At the 2018 LA REC, speaking to an audience comprised primarily of Catholic grammar and secondary-school educators, Ponnet said:
Part of our question as we walk this journey is do we understand what this is about – sexual identity. The way in which a person sees themselves and in terms of who they are romantically and sexually attracted to. Now some people don’t even have that when they are 50 years old. We know that some people as Second and Third graders have that, and they begin to identify with either what is normative, or from their perspective, what is normative, and they dress different from what you expect, they speak differently and they identify themselves in a world that is unto themselves. And we are called to journey with them and affirm them in that journey.
He also discussed his experiences at Catholic schools:
I assume when I walk into a Catholic mass at a Catholic school, that 40% if not more are non-Catholics. Is that true for you? Maybe 50% in some places. So, I try to figure out how to say a Catholic mass without the word Jesus. It’s an interesting approach. Most of my Catholic friends begin to wonder whether I’m Catholic.
María Teresa Dávila:
Formerly an associate professor of Christian Ethics at Andover Newton Theological School, María Teresa Dávila is currently a lecturer of Religious and Theological Studies at Merrimack College. In 2014 and 2015, she spoke at the annual conferences of the pro-gay marriage and women’s ordination advocacy group Call to Action. In 2016, she signed a “Scholar’s Statement” which rejected Catholic prohibitions against the use of contraceptives; according to the statement: “there are no grounds, either from the Bible or from nature, to support current Catholic teaching according to which each and every act of sexual intercourse has a procreative significance and finality…” In 2018, she signed “An Appeal to U.S. Bishops and Pastors.” The document stated:
Bishops must honestly confront the reality that many, if not most, of the current teachings on sexuality and gender are too often barriers to holiness. Damning words about lesbian, gay, bisexual, transgender, queer, and intersex people, for example, perpetuate dated and disproven narratives that contribute to and reinforce prejudiced attitudes and unjust structures. Likewise, gay and bisexual clergy are not the cause of these problems. It is rather the inability to speak in honest and healthy ways about sexuality, coupled with homophobia, that fosters a culture of secrecy and silence where abuse goes unchecked.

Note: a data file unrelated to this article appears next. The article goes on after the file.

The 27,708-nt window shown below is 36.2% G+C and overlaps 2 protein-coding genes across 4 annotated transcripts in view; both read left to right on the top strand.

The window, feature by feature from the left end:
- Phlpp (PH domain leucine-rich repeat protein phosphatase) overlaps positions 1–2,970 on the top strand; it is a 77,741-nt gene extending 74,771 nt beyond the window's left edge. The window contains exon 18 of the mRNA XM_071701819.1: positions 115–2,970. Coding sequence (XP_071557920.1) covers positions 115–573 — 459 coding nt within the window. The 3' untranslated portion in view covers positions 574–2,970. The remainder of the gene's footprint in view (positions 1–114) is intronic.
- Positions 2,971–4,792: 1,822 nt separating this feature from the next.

In her video on the web-site “LGBT Catholics: Building Bridges of Ministry in Our Catholuc Church,” Yunuen Trujillo stated:
“…Not all stories are the same. You are going to hear stories about people who have chosen to remain chaste, you will find stories of people who have partners, and you WILL find that they can be equally holy and it is going to be absolutely mind-blowing, and you’re not going to understand why at the beginning. But you are going to be able to see stuff that you may not be able to see right now, when you get to actually listen to stories.”
Arthur Fitzmaurice, is the former Chair of the CMLGP; a group founded by former Archbishop Roger Mahony. Following the 2016 Congress, after a same-sex couple and their son presented the gifts to Archbishop Gomez at the “Margins” Mass, the CMLGP released the following statement:
Progress for LGBT Catholics is slow and happens in incremental pieces, and often includes setbacks. I saw much progress this past weekend at the Religious Education Congress in Anaheim. Our ministry was honored to participate in the Church on the Margins liturgy…Four sold out LGBT-affirming sessions were presented including first time session in Spanish and one with a transgender topic. But if there was one indelible moment, it may have come at the closing liturgy on Sunday when a gay couple and their son helped present gifts at the altar to Archbishop Jose Gomez.
In 2015, Fitzmaurice castigated the Catholic Bishops of the US for their opposition to the Supreme Court ruling legalizing same-sex marriage; printed in “The National Catholic Reporter,” Fitzmaurice demanded the voices of LGBT Catholics be heard – if they refuse, the Bishops, according to Fitzmaurice, “cannot hear the voice of God:”
If the Church hierarchy wants to understand the Spirit alive in the world, it needs to listen to our stories of finding new life—and deeper relationship with God—even in the midst of confusion and suffering. Until they listen, they cannot hear the voice of God speaking through us.
At an interview during the 2015 LA Congress, Fitzmaurice repeated this same sentiment:
…the spirit is alive in the hearts of LGBT people and it’s the slow movement of the spirit within us that’s creating community, that’s teaching us – the message of love is what’s at the core, it’s not about a few words in The Catechism.